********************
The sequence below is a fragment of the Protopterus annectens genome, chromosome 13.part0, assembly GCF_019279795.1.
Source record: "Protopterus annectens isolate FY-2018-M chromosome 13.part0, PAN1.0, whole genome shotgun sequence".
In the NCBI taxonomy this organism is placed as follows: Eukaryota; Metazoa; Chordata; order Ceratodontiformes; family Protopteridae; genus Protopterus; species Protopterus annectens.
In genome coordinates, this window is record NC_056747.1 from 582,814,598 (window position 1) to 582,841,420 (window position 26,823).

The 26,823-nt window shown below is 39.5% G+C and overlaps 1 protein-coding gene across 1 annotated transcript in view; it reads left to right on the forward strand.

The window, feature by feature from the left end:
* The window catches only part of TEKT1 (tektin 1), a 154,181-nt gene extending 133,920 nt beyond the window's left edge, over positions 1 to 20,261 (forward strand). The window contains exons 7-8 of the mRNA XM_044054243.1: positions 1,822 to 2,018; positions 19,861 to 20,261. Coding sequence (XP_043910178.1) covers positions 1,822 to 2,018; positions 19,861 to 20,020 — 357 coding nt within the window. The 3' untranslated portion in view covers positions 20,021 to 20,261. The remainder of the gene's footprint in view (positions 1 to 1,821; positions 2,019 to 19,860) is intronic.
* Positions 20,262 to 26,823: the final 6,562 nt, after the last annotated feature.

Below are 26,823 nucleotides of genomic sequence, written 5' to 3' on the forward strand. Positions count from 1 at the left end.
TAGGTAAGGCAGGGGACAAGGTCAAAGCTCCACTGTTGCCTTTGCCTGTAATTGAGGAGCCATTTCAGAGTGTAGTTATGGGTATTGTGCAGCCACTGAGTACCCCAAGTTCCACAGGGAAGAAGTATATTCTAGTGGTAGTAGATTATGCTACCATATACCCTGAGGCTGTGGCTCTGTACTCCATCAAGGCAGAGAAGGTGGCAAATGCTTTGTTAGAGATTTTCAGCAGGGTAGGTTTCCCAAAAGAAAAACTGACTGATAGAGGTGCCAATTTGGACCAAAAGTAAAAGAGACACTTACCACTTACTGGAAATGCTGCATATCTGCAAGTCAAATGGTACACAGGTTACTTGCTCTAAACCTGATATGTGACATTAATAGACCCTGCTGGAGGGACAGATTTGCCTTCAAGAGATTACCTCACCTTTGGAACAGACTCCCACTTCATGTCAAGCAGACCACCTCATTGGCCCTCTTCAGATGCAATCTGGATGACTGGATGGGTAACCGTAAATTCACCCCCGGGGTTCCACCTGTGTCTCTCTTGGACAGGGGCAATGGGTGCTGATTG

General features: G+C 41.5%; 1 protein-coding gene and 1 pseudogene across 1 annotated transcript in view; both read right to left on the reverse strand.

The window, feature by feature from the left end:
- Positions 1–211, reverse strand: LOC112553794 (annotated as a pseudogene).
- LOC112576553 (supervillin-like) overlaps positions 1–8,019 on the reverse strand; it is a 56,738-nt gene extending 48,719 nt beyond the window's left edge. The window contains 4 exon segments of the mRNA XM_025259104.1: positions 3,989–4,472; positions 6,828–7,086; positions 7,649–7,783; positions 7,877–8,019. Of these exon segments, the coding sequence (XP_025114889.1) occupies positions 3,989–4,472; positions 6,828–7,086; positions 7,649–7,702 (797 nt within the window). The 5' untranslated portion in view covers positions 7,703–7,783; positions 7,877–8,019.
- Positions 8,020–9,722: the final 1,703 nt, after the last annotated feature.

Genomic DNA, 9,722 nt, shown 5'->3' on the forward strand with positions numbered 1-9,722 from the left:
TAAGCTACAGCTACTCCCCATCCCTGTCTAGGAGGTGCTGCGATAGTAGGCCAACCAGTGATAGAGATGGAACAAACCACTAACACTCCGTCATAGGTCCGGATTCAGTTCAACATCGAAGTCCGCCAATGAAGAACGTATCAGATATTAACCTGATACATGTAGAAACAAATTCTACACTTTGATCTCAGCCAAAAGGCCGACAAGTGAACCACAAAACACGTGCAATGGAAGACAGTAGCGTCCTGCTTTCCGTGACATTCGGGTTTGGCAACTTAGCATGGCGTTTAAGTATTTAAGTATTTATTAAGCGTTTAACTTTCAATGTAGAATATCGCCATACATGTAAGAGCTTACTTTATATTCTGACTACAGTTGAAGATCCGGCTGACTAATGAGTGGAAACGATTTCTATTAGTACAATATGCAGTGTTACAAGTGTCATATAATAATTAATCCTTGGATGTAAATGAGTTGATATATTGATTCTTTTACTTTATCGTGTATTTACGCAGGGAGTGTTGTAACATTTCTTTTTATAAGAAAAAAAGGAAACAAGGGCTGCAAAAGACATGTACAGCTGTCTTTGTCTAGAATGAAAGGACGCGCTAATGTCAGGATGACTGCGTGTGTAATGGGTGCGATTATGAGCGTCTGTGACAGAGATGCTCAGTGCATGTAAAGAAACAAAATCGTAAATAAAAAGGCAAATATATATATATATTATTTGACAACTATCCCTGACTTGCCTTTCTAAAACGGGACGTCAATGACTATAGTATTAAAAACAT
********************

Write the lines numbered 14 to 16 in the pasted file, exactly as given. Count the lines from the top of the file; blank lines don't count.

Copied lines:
- LOC112576553 (supervillin-like) overlaps positions 1–8,019 on the reverse strand; it is a 56,738-nt gene extending 48,719 nt beyond the window's left edge. The window contains 4 exon segments of the mRNA XM_025259104.1: positions 3,989–4,472; positions 6,828–7,086; positions 7,649–7,783; positions 7,877–8,019. Of these exon segments, the coding sequence (XP_025114889.1) occupies positions 3,989–4,472; positions 6,828–7,086; positions 7,649–7,702 (797 nt within the window). The 5' untranslated portion in view covers positions 7,703–7,783; positions 7,877–8,019.
- Positions 8,020–9,722: the final 1,703 nt, after the last annotated feature.

Genomic DNA, 9,722 nt, shown 5'->3' on the forward strand with positions numbered 1-9,722 from the left: